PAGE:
When mysterious orange spots appear on your shirts, pants or towels after washing, it’s probably due to rust. These stains should be removed with a rust remover product, a strong acid available at hardware stores.
Once you get the stains out, it’s time to figure out what caused them, and make some changes so they don’t happen again.
First, let’s deal with the stains.
Skip the bleach for rust
Bleach is great for removing many stains, but not this one. In fact, bleach (or any product that contains sodium hypochlorite) is an oxidizer formulated at an alkaline pH, which provides the perfect conditions to oxidize iron and make a rust stain even worse.
Use a rust remover product
Rust removers are very strong acids — that’s why they’re effective. Always follow the label instructions to make sure you use the product safely, and wear heavy duty rubber gloves.
- First, test for colorfastness. Apply a drop of the product to dampen a hidden area and wait a few minutes before rinsing with water. No color change means the item is colorfast.
- To remove stains, dampen the stained area with water first, then apply the rust remover product. When the stain is no longer visible, rinse with clean water and then machine wash as directed on the care label.
- Allow the item to air dry.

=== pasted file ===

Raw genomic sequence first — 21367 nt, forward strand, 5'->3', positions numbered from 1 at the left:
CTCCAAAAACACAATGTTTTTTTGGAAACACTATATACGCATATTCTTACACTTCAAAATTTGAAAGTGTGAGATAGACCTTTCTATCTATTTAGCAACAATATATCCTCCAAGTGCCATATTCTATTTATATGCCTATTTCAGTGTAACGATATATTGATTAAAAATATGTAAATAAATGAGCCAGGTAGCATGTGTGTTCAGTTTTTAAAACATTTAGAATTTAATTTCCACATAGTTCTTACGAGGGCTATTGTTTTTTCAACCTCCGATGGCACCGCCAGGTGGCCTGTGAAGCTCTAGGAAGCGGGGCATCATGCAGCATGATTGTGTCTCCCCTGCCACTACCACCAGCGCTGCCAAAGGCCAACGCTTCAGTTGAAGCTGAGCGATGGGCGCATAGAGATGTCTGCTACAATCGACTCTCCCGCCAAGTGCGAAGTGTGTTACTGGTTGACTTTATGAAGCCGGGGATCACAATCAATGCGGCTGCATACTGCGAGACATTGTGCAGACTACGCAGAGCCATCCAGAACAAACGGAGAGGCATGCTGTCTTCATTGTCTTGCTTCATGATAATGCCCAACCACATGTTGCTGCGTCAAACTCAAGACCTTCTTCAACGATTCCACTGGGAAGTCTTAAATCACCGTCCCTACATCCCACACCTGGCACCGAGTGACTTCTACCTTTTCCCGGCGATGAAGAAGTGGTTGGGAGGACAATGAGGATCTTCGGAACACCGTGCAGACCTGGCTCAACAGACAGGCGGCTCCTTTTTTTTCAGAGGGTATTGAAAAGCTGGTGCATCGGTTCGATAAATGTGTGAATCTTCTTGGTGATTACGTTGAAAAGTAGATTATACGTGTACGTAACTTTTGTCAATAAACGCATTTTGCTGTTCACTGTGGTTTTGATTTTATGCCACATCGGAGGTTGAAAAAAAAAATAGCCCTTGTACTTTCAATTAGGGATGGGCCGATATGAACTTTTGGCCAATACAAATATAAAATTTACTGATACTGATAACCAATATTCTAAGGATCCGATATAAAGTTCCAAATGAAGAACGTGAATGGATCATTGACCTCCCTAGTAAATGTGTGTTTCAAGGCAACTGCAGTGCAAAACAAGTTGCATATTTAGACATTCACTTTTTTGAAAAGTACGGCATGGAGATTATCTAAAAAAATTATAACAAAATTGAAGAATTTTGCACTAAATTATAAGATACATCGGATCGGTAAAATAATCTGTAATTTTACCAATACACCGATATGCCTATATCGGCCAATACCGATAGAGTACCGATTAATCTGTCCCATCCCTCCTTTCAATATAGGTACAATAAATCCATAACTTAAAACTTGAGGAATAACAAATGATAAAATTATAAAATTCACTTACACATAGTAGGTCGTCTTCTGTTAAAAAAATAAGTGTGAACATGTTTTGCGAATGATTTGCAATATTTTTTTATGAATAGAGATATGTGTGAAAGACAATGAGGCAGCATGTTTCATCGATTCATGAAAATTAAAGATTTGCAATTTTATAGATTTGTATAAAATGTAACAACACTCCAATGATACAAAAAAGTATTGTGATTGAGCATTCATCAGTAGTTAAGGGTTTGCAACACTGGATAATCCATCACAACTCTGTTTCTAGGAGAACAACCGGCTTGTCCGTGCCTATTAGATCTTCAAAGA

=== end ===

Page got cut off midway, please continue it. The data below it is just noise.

Now it’s time to figure out what caused the rust stains.
Inspect your washer for rust
If your washing machine is older, there could be rust on the inside of the washer. That rust can transfer to your laundry, especially if wet clothing isn’t removed immediately after the rinse cycle. This can happen whether or not you use bleach to wash your laundry. Examine the inside of the washer, especially the drain holes in the basket, and look for any signs of rust. Replacing the clothes washer is necessary to eliminate this problem.
Test your water for iron
Even if your water looks clear, it can still contain iron oxide. Use a water test kit to identify any metals in your water, along with their concentrations. Once you know more about your water, it will be easier to fix the problem with a long-term solution:
- Water softening systems work well for eliminating lower levels of iron.
- Water filtration systems work well when higher concentrations of iron need to be removed.
Prevent rust for the long-term
Whole-house water filters and softener systems aren’t cheap, but they can improve your water quality, especially if you have well water. Installing a long-lasting solution to eliminate iron from your household water will not only give you better laundry results, it can also reduce stains in your sinks and toilets.
Frequently asked questions
- Can I use a rust remover product for rust stains on shirts that say “dry clean only”?
No. Take your shirt to a dry cleaner and show them the stain, so they can properly treat it before dry cleaning.
- Can I use lemon juice or vinegar to clean rust stains?
Vinegar and lemon juice are weak acids, and typically aren’t strong enough to remove rust stains.